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Chapter 2 What Is Continuous Performance-Based Assessment?

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Presentation on theme: "Chapter 2 What Is Continuous Performance-Based Assessment?"— Presentation transcript:

1 Chapter 2 What Is Continuous Performance-Based Assessment?

2 Grant Wiggins: Performance-Based Assessment
Testing should represent central experiences in learning. Give students an opportunity to showcase learning in areas where they should be competent. Wiggins and McTighe (1998): Three basic types of assessment: Quiz and test items Academic prompts Performance tasks and projects (continued)

3 Grant Wiggins—Performance-Based Assessment (continued)

4 Characteristics of Performance-Based Assessment
Open-ended Complex Authentic Require the presentations of worthwhile tasks designed to be representative of performances in the field Emphasize higher-level thinking and more complex learning Expect students to present their work publicly (continued)

5 Characteristics of Performance-Based Assessment (continued)
Articulate criteria in advance so that students know how they will be evaluated. Involve the examination of the process as well as the products of learning. Embed assessments so firmly in the curriculum that they are practically indistinguishable from instruction.

6 Worthwhile Tasks Performance-based assessments can include game play, dance or gymnastics routine, track meet or swim meet, and projects (e.g., design a fitness center). The tasks that physical activity experts (e.g., announcers, officials) are required to do can provide ideas for possible performance-based assessments.

7 Higher-Level Thinking and Complex Learning
Successful assessments make students analyze, synthesize, and evaluate. Many complex decisions for choice of skill or strategy during game play. Game play assessments evaluate the students’ ability to make choices. Assessments using higher-level thinking are more challenging and meaningful.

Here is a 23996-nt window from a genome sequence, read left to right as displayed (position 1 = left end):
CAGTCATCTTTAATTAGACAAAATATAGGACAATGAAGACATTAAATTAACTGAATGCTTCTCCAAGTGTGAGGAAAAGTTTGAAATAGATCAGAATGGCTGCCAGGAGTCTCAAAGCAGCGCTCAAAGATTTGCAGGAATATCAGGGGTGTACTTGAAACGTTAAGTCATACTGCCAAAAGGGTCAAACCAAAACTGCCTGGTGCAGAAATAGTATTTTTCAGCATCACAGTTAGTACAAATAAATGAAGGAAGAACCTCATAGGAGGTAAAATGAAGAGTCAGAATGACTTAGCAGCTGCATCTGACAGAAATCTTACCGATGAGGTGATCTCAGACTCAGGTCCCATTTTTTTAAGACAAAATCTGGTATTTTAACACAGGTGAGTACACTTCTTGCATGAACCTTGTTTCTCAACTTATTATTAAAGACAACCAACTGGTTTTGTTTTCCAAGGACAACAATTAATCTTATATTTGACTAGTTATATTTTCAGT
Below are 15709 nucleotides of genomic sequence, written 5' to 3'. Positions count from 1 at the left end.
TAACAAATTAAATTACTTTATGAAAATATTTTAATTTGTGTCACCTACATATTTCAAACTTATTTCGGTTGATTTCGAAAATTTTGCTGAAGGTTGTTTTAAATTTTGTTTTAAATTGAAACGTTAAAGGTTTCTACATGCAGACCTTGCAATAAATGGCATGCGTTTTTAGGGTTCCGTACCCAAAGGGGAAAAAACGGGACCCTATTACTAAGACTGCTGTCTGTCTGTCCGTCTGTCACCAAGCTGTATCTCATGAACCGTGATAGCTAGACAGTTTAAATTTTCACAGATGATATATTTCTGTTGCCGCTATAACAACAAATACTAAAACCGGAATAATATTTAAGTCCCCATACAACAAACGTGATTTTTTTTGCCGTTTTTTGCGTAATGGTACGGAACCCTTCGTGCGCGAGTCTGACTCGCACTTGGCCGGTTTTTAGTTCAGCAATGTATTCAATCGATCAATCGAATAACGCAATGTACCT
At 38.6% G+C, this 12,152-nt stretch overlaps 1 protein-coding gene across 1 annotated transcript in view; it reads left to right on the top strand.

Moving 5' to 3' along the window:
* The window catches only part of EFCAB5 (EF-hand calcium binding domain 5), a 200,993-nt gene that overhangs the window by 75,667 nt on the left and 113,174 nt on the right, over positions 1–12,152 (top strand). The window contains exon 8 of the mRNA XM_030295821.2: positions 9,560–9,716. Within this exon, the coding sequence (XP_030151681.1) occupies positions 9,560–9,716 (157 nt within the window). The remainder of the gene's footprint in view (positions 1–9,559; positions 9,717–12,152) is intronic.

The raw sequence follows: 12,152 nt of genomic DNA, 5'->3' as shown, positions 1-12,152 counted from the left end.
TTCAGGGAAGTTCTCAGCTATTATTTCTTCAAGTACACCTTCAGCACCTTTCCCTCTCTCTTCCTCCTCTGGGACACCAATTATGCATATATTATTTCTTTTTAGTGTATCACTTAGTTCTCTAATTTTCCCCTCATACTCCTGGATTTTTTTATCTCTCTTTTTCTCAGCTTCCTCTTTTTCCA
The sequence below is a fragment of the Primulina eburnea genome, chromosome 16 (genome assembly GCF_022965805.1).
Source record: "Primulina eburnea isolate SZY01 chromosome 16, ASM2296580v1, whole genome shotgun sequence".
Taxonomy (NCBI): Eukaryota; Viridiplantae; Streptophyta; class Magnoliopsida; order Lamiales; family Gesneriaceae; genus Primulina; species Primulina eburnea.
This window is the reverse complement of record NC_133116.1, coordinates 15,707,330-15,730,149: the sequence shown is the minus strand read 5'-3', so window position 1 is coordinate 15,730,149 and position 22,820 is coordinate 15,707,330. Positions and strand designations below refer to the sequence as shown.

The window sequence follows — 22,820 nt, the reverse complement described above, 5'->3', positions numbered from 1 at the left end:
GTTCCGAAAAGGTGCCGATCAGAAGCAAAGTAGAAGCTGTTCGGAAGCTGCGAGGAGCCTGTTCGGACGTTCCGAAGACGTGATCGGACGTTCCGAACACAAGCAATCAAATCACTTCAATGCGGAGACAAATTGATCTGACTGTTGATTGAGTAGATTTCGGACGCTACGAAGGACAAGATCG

8 Articulate Criteria in Advance
Providing students with criteria helps demystify the assessment. Allows them to focus on important factors while completing assessment. Writing down expectations helps students understand what exactly is expected of them.

9 Assessments Are Firmly Embedded in Instruction
Performance-based assessments have an instructional component, so learning and assessing can work simultaneously. Reciprocal teaching style requires students to analyze the performance of a partner with criteria from the teacher. Peer teaching instructional model requires students to take the information provided by the teacher and teach someone else.

10 Student’s Work Is Presented Publicly When Possible
Game play and athletic activities are done with an audience. Audience affects assessment in two ways: Holds people accountable for their best work. May change the focus for the assessment. An audience, real or simulated, provides an element of authenticity (Wiggins 1989a).

11 Process and Product of Learning Are Both Important
The process of learning is just as important as the final product. The process students use to complete the task and assessment task must be included in the evaluation criteria.

12 Types of Performance-Based Assessments